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The Leasehold Reform (Ground Rent) Act 2022

The Leasehold Reform (Ground Rent) Act 2022 (“the Act”) comes into force on 30 June 2022, although it will not come into force for retirement properties before 1 April 2023.

The Act brings with it one of the most significant changes to property law for some years by putting an end to ground rents in new, qualifying long residential leasehold properties in England and Wales.

Once the Act comes into force, ground rents in most new leases cannot (legally) be anything more than a peppercorn, which in effect means that no money should be charged as ground rent in leases regulated by the Act. Landlords will also be prohibited from charging an administration charge for collecting a peppercorn rent. Contracts to grant leases entered into before the Act comes into force are not affected.

The Act will apply to any “regulated lease” which is defined as:

  • a long lease of a single dwelling;
  • granted for a premium;
  • on or after the relevant commencement day, other than in pursuance of a contract made before that day; and
  • it is not an excepted lease.

“Excepted leases” are: (a) certain business leases; (b) statutory lease extensions; (c) a community housing lease; or (d) a home finance plan lease. Each of these exceptions is set out in detail in the Act and would need to be reviewed carefully to see whether any exceptions apply. For example, Regulations have been passed to provide that where use of the premises for business purposes is expressly permitted by the lease and the use of the premises as a dwelling significantly contributes to the business purposes, the lease will be excepted from the 2022 Act if the landlord and tenant (or prospective landlord and tenant) each give the other a written notice to that effect. There are also different rules that apply in respect of shared ownership leases (Section 5 of the Act) so that the requirement for a peppercorn rent applies only to the tenant’s share and for what are described as ‘replacement leases’ where the new lease of the same premises includes (in part) a period of time covered by the previous lease. In this case the requirement for a peppercorn rent need only apply in the new lease after the overlap period with the previous lease has elapsed.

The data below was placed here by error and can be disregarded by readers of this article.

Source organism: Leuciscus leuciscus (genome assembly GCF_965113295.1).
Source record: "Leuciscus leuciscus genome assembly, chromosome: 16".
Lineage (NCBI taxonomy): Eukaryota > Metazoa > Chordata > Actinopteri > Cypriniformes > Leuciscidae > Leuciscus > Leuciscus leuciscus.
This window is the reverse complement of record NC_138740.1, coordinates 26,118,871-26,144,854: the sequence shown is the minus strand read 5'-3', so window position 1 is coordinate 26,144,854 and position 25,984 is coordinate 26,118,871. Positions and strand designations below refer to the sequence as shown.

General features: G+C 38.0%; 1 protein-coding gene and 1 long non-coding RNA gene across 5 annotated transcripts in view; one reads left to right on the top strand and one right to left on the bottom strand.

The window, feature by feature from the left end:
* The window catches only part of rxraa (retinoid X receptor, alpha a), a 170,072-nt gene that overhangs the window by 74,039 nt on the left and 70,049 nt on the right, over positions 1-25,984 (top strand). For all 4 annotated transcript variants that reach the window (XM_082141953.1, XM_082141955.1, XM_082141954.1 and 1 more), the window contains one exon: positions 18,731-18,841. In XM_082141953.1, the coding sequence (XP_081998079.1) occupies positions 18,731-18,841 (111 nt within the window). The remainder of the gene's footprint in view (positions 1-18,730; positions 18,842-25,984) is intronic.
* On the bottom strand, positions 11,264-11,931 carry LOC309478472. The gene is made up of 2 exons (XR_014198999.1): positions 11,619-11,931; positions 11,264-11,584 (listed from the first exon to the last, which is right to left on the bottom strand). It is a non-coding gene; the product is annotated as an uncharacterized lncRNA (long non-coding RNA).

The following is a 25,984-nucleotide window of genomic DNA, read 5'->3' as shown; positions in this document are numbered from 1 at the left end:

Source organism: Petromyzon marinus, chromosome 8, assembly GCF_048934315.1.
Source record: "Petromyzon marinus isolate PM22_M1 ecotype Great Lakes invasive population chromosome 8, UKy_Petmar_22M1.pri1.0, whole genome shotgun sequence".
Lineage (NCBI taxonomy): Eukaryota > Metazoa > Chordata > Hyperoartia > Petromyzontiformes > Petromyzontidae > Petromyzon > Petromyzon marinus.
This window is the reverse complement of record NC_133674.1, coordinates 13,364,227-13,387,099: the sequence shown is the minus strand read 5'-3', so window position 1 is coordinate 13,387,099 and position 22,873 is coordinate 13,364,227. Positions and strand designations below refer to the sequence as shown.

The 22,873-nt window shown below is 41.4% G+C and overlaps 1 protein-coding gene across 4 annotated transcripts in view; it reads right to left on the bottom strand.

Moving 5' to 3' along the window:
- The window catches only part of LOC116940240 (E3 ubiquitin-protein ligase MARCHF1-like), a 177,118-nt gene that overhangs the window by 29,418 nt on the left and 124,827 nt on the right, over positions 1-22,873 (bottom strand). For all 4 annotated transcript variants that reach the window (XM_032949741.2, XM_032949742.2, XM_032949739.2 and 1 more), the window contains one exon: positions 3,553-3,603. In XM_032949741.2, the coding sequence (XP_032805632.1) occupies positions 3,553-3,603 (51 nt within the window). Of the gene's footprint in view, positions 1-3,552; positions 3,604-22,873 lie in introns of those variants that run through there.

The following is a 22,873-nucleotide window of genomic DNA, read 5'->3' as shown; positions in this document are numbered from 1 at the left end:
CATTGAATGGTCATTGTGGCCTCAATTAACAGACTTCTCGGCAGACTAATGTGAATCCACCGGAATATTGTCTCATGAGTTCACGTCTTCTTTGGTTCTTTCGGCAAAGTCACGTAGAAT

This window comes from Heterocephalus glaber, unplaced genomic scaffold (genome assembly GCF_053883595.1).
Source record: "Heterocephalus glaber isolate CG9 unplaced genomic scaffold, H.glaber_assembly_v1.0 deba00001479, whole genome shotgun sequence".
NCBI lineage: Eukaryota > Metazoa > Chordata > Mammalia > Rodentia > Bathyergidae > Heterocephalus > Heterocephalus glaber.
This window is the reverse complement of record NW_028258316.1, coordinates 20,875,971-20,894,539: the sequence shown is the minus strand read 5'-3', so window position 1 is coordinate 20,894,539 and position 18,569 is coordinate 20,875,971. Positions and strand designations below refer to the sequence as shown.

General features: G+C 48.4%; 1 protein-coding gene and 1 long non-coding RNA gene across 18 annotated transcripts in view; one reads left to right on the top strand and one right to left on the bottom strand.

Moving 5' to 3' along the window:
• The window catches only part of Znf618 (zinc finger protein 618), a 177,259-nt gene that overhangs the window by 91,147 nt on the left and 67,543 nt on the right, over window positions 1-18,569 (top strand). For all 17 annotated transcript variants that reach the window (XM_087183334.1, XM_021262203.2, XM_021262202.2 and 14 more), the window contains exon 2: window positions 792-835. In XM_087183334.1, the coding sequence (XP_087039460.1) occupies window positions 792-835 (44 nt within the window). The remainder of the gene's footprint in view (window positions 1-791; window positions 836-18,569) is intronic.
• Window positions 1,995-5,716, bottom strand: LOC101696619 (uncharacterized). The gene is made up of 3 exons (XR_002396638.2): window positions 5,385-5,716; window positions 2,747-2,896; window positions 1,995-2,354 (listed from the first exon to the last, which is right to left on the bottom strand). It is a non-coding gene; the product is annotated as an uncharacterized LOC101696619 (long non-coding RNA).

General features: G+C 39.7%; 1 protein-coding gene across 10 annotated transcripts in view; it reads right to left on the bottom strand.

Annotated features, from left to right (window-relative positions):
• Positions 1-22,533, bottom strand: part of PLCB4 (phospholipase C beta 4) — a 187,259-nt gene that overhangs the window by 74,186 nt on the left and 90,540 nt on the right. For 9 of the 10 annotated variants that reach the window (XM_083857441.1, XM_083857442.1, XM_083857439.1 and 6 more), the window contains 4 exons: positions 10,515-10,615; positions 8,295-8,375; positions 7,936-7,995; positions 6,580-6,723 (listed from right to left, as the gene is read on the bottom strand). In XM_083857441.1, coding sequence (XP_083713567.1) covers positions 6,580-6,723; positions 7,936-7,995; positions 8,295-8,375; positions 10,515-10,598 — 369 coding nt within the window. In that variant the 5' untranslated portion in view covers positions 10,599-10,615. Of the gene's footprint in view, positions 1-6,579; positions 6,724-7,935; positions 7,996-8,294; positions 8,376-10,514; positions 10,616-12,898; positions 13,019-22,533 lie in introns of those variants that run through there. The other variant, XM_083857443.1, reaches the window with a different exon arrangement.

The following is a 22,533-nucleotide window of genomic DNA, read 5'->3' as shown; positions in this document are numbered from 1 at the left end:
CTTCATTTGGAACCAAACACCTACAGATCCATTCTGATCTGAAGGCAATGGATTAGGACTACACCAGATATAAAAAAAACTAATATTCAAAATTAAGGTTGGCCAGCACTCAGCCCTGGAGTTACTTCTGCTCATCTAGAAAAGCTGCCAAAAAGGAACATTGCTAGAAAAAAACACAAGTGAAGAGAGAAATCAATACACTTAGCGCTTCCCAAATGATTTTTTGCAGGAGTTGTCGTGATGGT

The Act imposes fines of between £500 and £30,000 which may be levied where the enforcing authority is satisfied beyond reasonable doubt that there is a breach of the Act.

Clearly this is a significant change to the way in which residential leases operate but the Act is not retrospective in its effect. This means existing long leases with ground rents may be less attractive to buyers than a new regulated lease subject to the Act. This may affect those trying to sell their lease after 30 June this year or those with an investment interest seeking to grant an underlease.

Developers, investors and landlords can do little but consider the impact of the changes on their operations. The sale and purchase of an investment in the ground rent reversion of a development will no longer be possible. For those who are involved in ground rent reversion investments care will need to be taken where a development straddles the start date of the Act to determine the date of grant of lease and any associated contract to determine whether or not a ground rent can be lawfully charged.

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